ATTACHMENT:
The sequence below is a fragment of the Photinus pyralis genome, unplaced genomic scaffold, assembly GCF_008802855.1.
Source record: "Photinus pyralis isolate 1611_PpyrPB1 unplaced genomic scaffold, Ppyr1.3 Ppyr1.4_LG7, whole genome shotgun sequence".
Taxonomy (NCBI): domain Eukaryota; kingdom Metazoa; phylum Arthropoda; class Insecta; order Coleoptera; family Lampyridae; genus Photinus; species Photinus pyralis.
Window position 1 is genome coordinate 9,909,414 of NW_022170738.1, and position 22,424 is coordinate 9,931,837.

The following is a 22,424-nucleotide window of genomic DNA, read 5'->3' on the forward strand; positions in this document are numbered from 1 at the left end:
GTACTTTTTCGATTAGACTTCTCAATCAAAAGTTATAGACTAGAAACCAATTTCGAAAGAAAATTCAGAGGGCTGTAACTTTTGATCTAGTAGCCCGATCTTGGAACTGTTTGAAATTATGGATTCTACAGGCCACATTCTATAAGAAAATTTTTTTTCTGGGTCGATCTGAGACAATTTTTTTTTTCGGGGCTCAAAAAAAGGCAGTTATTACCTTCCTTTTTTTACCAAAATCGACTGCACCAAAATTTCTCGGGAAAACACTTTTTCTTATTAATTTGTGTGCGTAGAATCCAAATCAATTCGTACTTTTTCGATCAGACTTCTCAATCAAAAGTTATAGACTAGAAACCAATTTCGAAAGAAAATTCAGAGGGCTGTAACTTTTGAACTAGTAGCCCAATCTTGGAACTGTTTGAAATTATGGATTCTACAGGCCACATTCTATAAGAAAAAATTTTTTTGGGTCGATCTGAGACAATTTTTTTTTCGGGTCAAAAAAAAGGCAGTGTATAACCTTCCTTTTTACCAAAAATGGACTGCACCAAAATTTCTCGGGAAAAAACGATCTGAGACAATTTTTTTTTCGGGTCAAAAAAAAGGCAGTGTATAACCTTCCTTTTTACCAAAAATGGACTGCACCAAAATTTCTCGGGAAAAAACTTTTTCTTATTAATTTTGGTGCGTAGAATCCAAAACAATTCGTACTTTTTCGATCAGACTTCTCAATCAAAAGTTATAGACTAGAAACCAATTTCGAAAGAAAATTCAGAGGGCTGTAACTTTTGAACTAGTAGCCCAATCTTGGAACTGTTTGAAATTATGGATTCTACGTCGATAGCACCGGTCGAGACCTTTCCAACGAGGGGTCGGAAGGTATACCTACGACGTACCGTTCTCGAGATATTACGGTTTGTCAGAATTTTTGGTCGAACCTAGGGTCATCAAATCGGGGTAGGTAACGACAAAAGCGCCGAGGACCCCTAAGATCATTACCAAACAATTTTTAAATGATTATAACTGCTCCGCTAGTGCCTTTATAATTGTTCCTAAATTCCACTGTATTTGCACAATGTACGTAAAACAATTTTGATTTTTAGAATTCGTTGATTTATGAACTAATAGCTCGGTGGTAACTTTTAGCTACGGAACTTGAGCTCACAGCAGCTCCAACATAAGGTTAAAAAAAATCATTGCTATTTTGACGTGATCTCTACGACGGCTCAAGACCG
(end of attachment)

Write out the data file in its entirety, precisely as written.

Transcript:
The sequence below is a fragment of the Photinus pyralis genome, unplaced genomic scaffold, assembly GCF_008802855.1.
Source record: "Photinus pyralis isolate 1611_PpyrPB1 unplaced genomic scaffold, Ppyr1.3 Ppyr1.4_LG7, whole genome shotgun sequence".
Taxonomy (NCBI): domain Eukaryota; kingdom Metazoa; phylum Arthropoda; class Insecta; order Coleoptera; family Lampyridae; genus Photinus; species Photinus pyralis.
Window position 1 is genome coordinate 9,909,414 of NW_022170738.1, and position 22,424 is coordinate 9,931,837.

The following is a 22,424-nucleotide window of genomic DNA, read 5'->3' on the forward strand; positions in this document are numbered from 1 at the left end:
GTACTTTTTCGATTAGACTTCTCAATCAAAAGTTATAGACTAGAAACCAATTTCGAAAGAAAATTCAGAGGGCTGTAACTTTTGATCTAGTAGCCCGATCTTGGAACTGTTTGAAATTATGGATTCTACAGGCCACATTCTATAAGAAAATTTTTTTTCTGGGTCGATCTGAGACAATTTTTTTTTTCGGGGCTCAAAAAAAGGCAGTTATTACCTTCCTTTTTTTACCAAAATCGACTGCACCAAAATTTCTCGGGAAAACACTTTTTCTTATTAATTTGTGTGCGTAGAATCCAAATCAATTCGTACTTTTTCGATCAGACTTCTCAATCAAAAGTTATAGACTAGAAACCAATTTCGAAAGAAAATTCAGAGGGCTGTAACTTTTGAACTAGTAGCCCAATCTTGGAACTGTTTGAAATTATGGATTCTACAGGCCACATTCTATAAGAAAAAATTTTTTTGGGTCGATCTGAGACAATTTTTTTTTCGGGTCAAAAAAAAGGCAGTGTATAACCTTCCTTTTTACCAAAAATGGACTGCACCAAAATTTCTCGGGAAAAAACGATCTGAGACAATTTTTTTTTCGGGTCAAAAAAAAGGCAGTGTATAACCTTCCTTTTTACCAAAAATGGACTGCACCAAAATTTCTCGGGAAAAAACTTTTTCTTATTAATTTTGGTGCGTAGAATCCAAAACAATTCGTACTTTTTCGATCAGACTTCTCAATCAAAAGTTATAGACTAGAAACCAATTTCGAAAGAAAATTCAGAGGGCTGTAACTTTTGAACTAGTAGCCCAATCTTGGAACTGTTTGAAATTATGGATTCTACGTCGATAGCACCGGTCGAGACCTTTCCAACGAGGGGTCGGAAGGTATACCTACGACGTACCGTTCTCGAGATATTACGGTTTGTCAGAATTTTTGGTCGAACCTAGGGTCATCAAATCGGGGTAGGTAACGACAAAAGCGCCGAGGACCCCTAAGATCATTACCAAACAATTTTTAAATGATTATAACTGCTCCGCTAGTGCCTTTATAATTGTTCCTAAATTCCACTGTATTTGCACAATGTACGTAAAACAATTTTGATTTTTAGAATTCGTTGATTTATGAACTAATAGCTCGGTGGTAACTTTTAGCTACGGAACTTGAGCTCACAGCAGCTCCAACATAAGGTTAAAAAAAATCATTGCTATTTTGACGTGATCTCTACGACGGCTCAAGACCG